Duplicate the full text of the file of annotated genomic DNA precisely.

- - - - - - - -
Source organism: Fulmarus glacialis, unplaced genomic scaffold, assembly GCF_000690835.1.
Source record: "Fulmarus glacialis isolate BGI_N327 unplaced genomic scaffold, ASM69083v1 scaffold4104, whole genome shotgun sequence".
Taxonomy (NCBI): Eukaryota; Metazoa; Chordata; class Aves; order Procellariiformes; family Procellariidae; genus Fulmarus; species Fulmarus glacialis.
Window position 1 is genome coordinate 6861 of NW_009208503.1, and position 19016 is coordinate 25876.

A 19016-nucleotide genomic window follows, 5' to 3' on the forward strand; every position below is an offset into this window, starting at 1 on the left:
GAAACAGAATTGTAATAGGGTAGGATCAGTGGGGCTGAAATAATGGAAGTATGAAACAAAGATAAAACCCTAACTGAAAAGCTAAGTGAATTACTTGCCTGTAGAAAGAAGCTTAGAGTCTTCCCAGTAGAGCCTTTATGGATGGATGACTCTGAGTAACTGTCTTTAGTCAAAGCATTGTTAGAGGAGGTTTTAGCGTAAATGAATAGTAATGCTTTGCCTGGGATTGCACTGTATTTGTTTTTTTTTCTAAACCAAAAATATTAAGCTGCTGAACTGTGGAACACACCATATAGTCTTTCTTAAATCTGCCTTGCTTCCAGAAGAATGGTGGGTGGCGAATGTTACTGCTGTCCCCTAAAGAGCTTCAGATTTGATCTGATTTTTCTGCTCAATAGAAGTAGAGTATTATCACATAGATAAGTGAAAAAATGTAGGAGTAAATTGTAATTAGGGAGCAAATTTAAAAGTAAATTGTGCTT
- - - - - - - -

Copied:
Source organism: Fulmarus glacialis, unplaced genomic scaffold, assembly GCF_000690835.1.
Source record: "Fulmarus glacialis isolate BGI_N327 unplaced genomic scaffold, ASM69083v1 scaffold4104, whole genome shotgun sequence".
Taxonomy (NCBI): Eukaryota; Metazoa; Chordata; class Aves; order Procellariiformes; family Procellariidae; genus Fulmarus; species Fulmarus glacialis.
Window position 1 is genome coordinate 6861 of NW_009208503.1, and position 19016 is coordinate 25876.

A 19016-nucleotide genomic window follows, 5' to 3' on the forward strand; every position below is an offset into this window, starting at 1 on the left:
GAAACAGAATTGTAATAGGGTAGGATCAGTGGGGCTGAAATAATGGAAGTATGAAACAAAGATAAAACCCTAACTGAAAAGCTAAGTGAATTACTTGCCTGTAGAAAGAAGCTTAGAGTCTTCCCAGTAGAGCCTTTATGGATGGATGACTCTGAGTAACTGTCTTTAGTCAAAGCATTGTTAGAGGAGGTTTTAGCGTAAATGAATAGTAATGCTTTGCCTGGGATTGCACTGTATTTGTTTTTTTTTCTAAACCAAAAATATTAAGCTGCTGAACTGTGGAACACACCATATAGTCTTTCTTAAATCTGCCTTGCTTCCAGAAGAATGGTGGGTGGCGAATGTTACTGCTGTCCCCTAAAGAGCTTCAGATTTGATCTGATTTTTCTGCTCAATAGAAGTAGAGTATTATCACATAGATAAGTGAAAAAATGTAGGAGTAAATTGTAATTAGGGAGCAAATTTAAAAGTAAATTGTGCTT